Webinars – Are we Due for a Redesign of Webinars?


We all have sat in or run a webinar. It might be WebEx, GoTo Meeting, LiveMeeting, or some other web conference tool. I bet you can describe the experience off the top of your head.

The event will last between 45 minutes and one hour. Half the registered attendees will show. Of those that participate, a large percentage of them will split their attention between what is being said, checking e-mail, working on a document, or surfing the internet. Much of the content will be a dry PowerPoint presentation. You might get lucky and have a poll or whiteboard involved.

  • Your organization probably uses webinars in one of these areas:
  • Compliance training – The goal is exposure to content
  • Blended Learning – This is usually a follow-up to a live or eLearning event
  • Corporate Communications – This usually allows opportunities for executives to interact with the workforce. This typically takes the form of a strategy change or a way to share more of the corporate culture.

As the economy has become worse, corporations looked for ways to cut travel costs. Today, in a distributed workforce, hosting and attending webinars is just a part of “how we do business”.

Here’s a novel idea…maybe we should consider redesigning how webinars work.

Let’s talk about a few ideas.


Rather than doing a class with a webinar, what if it was a knowledge sharing session. Rather than lecturing to your audience, perform a roundtable-like event. If the number of attendees is small enough, you can share desktops as needed. Rather than speaking in an instructor-like mode, you can move into a mode of mentor or coach and drill into topics in a form that benefits the attendees.

Does a webinar always need to be an hour? We all know that an hour is an easy choice for administrative reasons. But, from a content standpoint, is it the best choice? How much of the content is really necessary. What if the webinar was between 15-20 minutes, but occurred more regularly?

Are you familiar with a “back channel”? It is kind of like the chat within the webinar, but outside the standard forum. It can be something like a Twitter feed or a web site/blog where people can communicate, share notes, comment on the content, and access related content and materials. The eLearning-driven conference, Learning Solutions, held here in Orlando had a backchannel. You can access that here to see what one is like. Just modify the concept to your needs.

What if the content of the webinar was more like a round-table discussion? Rather than taking the hour to present content, which is typically in a document or a PowerPoint, you could discuss the meaning of the content. For example, you could provide the PowerPoint presentation with your comments in the notes area or you could offer a PDF of the document prior to the event. You could use the annotation feature in Adobe Acrobat to add your personal comments to the material, so others can have that going into the meeting. This requires an assumption that everyone reviews the content prior to the discussion.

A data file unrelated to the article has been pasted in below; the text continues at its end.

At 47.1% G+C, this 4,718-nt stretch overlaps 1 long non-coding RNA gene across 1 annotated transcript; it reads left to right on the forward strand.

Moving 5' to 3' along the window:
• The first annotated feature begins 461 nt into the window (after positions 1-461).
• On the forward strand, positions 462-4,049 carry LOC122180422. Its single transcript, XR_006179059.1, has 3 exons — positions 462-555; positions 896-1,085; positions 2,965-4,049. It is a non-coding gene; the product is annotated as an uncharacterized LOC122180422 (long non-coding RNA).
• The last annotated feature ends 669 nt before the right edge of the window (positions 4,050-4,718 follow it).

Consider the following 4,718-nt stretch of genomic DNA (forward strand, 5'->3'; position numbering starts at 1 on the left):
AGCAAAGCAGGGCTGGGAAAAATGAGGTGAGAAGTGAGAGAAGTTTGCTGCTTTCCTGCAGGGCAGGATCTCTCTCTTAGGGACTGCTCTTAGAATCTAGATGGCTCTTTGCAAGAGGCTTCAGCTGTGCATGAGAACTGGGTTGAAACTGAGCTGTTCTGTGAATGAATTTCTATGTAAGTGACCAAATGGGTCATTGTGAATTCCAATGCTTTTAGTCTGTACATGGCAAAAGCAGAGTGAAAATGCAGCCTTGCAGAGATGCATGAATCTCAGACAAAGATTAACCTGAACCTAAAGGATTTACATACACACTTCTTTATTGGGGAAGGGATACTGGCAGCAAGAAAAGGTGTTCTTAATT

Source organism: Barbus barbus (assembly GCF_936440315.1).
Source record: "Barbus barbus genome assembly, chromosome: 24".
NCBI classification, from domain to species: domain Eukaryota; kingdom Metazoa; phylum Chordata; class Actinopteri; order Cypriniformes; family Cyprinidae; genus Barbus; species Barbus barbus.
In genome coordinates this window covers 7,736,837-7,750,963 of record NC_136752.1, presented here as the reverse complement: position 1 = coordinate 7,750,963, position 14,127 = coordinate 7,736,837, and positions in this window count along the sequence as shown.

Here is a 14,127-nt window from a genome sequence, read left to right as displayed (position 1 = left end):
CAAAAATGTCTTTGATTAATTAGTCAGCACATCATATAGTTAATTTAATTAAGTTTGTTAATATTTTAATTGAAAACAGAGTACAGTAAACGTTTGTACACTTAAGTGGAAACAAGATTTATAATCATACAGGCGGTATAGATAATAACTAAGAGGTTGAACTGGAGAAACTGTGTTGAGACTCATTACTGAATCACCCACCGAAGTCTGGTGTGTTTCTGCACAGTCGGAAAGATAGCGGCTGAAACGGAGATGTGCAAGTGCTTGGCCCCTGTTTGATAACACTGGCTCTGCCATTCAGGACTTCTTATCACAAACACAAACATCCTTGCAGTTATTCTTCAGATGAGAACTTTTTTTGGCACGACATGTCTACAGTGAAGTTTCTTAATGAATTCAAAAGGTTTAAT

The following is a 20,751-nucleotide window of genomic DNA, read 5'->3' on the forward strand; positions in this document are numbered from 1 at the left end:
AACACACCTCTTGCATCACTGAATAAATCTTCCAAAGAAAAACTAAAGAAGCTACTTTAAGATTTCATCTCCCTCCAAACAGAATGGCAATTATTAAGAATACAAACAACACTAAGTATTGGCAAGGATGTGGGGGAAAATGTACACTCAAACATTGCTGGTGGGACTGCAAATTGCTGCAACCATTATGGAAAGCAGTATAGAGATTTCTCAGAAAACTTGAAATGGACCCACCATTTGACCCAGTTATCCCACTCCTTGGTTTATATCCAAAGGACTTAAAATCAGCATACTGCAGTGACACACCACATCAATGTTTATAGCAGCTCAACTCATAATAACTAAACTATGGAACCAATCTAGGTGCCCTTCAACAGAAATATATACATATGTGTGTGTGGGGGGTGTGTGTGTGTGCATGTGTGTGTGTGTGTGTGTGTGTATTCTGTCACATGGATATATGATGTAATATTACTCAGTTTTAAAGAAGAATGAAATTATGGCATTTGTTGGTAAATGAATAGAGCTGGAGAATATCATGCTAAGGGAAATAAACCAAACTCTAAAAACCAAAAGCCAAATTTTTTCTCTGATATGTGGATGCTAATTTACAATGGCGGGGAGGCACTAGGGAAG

When your organization uses webinars, do they take advantage of the tools provided? For example, I am a huge fan of dry erase boards. It takes about 3 minutes for me to present before I am writing on a board. So, for me, the whiteboard feature in the web tool offers a great collaboration option. Do you take advantage of polling? Sharing desktops? Sharing documents? What about the features that allow for chat or raising your hand? Any of these features are typically built in and available to most of your presenters. I am pretty sure you know how to record your webinars for future viewing. If you plan to offer a presentation in which you are presenting and your phone lines are muted, and therefore offering little interaction for your attendees, consider just recording the webinar with no attendees and allow them to watch a recording of the session. It is basically the same thing, and it is something they can view on their own schedule, rather than yours.


Essentially, the bottom line to all of this is that webinars are not going anywhere. We don’t’ have a clear behavioral model for how to best use this technology in sharing information and incorporating collaboration between attendees. Our workplaces are changing and we need to be taking advantage of this moment in time to experiment and try some new things.


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2 Responses to “Webinars – Are we Due for a Redesign of Webinars?”

  1. JD Dillon (@JD_Dillon) Says:

    Completely agreed! Another item on my webinar wish list is the extension of the conversation. Some presenters provide resources at the conclusion of the hour but no asynchronous method to allow participants to add to the sharing. The information should be open for discussion before, during, and after the event alongside resources that make participants less reliant on the presenter. Great post! JD

  2. Webinars…hmmm? « khrystleraineduste Says:

    […] Webinars – Are we Due for a Redesign of Webinars? (cfcastd.wordpress.com) […]

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